Let’s stop here and consider what’s happened, because even though it might seem like little has, actually a lot is going on and we can see the genius behind how well Spielberg weaves a story, but more importantly how he creates tension with humor. The dynamic between Ford and Connery, as mentioned, propels this movie at supersonic speeds and this scene is a prime example of how their skills makes what could have been silly and makes it authentic comedy, but comedy with intent. A room awash in fire is no laughing matter and most people watching instinctively feel anxiety, despite not having a shred of worry about the heroes. They will get out, of course, but Spielberg (and screenwriter Jeffrey Boam) wisely balance the fear with believable, diverting dialog.
But what’s Spielberg really done is also set up a joke that could have been forgettable and instead made it lasting. First, he uses a visual site gag that has its roots in slapstick: the rotating wall. The rotating wall trick is perhaps most famously seen in Mel Brook‘s 1974 monster satire, Young Frankenstein with the now iconic “put the candle back.” It’s one of the funniest bits in the classic comedy. See it. Believe us.
But the gag goes even further back than that, with 1948’s Abbott and Costello Meet Frankenstein where the famous comedy duo are stuck in Dracula’s castle and come upon a spinning wall that sees them on one side and monsters on the other.
Homage aside, Spielberg uses the spinning wall twice at the start, both times giving the viewer a clean, clear opportunity to see and understand what’s coming. That’s important for the audience and the gag. The first spin is once fully around where we leave a fire-filled room, enter another with armed Nazi soldiers, then back to the blaze. The rotation is a metaphorical out-of-the-pan-and-into-the-fire (but perhaps reversed). When the second rotation comes, we are prepared and can appreciate the joke when the female soldier sees them. It’s a masterful ploy that pays off because Spielberg understands the value of the setup and the need for the viewer to intake, assess, and respond. Now Spielberg has the freedom to get all he can from the prop. And he does.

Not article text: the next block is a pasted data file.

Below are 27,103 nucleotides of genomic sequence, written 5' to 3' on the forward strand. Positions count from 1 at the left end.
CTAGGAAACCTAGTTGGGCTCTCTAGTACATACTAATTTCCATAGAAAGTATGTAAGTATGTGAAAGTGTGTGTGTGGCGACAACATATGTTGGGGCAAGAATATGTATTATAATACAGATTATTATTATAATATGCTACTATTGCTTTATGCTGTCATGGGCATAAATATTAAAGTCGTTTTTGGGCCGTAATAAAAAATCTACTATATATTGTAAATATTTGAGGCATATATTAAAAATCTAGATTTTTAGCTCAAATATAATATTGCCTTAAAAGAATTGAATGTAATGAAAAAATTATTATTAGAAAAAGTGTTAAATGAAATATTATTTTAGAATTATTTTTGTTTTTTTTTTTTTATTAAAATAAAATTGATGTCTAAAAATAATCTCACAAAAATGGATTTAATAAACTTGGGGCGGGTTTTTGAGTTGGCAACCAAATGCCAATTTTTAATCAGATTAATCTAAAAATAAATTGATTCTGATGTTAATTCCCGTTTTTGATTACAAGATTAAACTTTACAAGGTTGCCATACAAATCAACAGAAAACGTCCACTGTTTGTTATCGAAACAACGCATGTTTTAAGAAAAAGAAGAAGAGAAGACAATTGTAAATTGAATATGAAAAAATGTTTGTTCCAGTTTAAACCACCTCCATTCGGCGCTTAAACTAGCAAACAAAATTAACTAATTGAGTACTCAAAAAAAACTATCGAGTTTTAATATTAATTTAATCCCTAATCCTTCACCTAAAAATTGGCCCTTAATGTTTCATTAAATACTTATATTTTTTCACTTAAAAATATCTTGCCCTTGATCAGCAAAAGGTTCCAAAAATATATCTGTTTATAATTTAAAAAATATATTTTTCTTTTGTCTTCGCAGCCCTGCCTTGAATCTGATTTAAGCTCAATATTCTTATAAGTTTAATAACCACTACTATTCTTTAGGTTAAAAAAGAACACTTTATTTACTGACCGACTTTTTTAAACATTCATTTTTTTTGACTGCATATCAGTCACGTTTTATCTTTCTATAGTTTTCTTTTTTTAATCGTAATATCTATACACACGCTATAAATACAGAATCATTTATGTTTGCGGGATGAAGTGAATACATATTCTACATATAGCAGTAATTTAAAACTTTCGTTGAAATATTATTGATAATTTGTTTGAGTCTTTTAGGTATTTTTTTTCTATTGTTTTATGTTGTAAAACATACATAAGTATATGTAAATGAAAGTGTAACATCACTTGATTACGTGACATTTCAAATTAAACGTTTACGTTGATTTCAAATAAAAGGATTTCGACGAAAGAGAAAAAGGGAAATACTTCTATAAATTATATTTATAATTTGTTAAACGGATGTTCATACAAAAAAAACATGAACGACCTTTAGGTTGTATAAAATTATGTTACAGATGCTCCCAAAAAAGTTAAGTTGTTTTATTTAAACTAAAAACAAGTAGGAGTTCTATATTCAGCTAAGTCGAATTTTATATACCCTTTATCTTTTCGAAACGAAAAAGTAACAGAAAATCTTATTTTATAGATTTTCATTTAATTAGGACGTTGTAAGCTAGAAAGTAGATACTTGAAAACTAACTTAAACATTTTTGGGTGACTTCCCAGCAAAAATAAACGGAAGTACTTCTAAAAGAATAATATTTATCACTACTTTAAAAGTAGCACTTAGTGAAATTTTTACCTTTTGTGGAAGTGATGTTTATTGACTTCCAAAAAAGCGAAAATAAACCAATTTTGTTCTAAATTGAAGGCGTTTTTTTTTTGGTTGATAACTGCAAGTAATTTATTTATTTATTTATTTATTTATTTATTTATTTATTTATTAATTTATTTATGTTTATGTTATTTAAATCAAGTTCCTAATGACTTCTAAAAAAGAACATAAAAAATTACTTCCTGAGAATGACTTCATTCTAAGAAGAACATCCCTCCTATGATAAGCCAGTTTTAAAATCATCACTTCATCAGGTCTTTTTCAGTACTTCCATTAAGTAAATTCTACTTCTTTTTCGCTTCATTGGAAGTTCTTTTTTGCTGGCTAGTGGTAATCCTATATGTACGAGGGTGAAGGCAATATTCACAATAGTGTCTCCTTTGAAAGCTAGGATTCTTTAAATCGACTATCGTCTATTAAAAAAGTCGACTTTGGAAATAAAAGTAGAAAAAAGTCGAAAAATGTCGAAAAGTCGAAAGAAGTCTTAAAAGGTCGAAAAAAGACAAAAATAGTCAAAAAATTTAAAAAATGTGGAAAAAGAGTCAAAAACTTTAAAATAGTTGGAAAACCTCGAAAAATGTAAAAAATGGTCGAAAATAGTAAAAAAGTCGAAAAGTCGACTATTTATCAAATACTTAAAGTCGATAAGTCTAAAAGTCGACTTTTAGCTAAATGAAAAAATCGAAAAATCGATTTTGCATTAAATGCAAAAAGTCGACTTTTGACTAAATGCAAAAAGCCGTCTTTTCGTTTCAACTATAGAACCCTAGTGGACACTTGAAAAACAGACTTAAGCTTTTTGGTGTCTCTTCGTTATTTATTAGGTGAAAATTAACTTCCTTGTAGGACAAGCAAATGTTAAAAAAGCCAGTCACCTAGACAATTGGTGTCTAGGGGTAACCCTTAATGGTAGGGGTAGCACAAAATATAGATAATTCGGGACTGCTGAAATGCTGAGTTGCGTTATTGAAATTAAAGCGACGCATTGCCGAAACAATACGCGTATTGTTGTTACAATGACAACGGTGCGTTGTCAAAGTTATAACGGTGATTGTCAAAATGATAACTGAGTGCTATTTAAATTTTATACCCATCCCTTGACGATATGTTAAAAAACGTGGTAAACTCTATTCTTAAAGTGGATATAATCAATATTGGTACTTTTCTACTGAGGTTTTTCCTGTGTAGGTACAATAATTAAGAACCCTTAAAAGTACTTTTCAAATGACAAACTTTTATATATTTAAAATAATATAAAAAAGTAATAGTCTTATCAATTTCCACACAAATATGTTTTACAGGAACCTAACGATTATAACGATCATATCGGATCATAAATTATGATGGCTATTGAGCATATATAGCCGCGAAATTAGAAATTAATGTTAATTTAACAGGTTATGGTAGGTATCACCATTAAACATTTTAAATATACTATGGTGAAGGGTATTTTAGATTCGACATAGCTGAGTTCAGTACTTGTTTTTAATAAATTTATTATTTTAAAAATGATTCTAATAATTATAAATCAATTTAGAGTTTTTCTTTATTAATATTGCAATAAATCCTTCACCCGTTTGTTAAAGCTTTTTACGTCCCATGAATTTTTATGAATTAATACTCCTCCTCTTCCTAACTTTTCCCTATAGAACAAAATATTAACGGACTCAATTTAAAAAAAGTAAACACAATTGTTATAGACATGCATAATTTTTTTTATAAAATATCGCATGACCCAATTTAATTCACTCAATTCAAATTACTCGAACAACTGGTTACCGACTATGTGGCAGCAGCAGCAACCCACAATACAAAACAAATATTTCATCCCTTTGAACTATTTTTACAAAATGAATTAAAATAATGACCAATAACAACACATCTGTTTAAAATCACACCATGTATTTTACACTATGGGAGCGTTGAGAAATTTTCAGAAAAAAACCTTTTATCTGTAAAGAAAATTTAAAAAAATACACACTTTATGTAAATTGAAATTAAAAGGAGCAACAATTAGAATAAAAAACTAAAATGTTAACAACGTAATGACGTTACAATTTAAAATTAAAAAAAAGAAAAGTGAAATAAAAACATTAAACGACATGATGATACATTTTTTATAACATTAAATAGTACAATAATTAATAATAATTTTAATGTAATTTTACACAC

As the Nazis give chase and Indy spins the wall back, the soldiers press the button and we have the wall freeze in mid-position, with all but one soldier rushing through into the fire room with Henry and Indy hiding up the chimney and dropping down. Indy punches the lone solider as Henry inadvertently reactivates the door and sets it in motion with him trapped on the side with the Nazis.
Pay attention to Connery here who fully understands the point of this sequence and expertly uses his body to convey precisely the language necessary to relate both the fear and the funny as he slips past them and is replaced by the solider on the other side who we know has been knocked out cold from the off-screen punch sound.
What follows is a grand escape and a string of action that carries the movie into the next act. We learn much about the elder Jones and his relationship with Indy here in the burning castle, learning that while he might lack the physical dexterity his son has, he has the intellect. The choice to make Connery’s part a funny one was surely one that must have been a tough decision, but it pays off in surprising ways, as the former James Bond finds the right tone and personality to easily woo us into wanting more. The escape from the burning room is where this humor between the father and son begins and it subtly incorporates one of the funniest and revealing bits in the movie. This is a duo we’ll follow on a first, middle, or last crusade.
Jeffrey Boam (screenplay), George Lucas (story)
Harrison Ford, Sean Connery, Alison Doody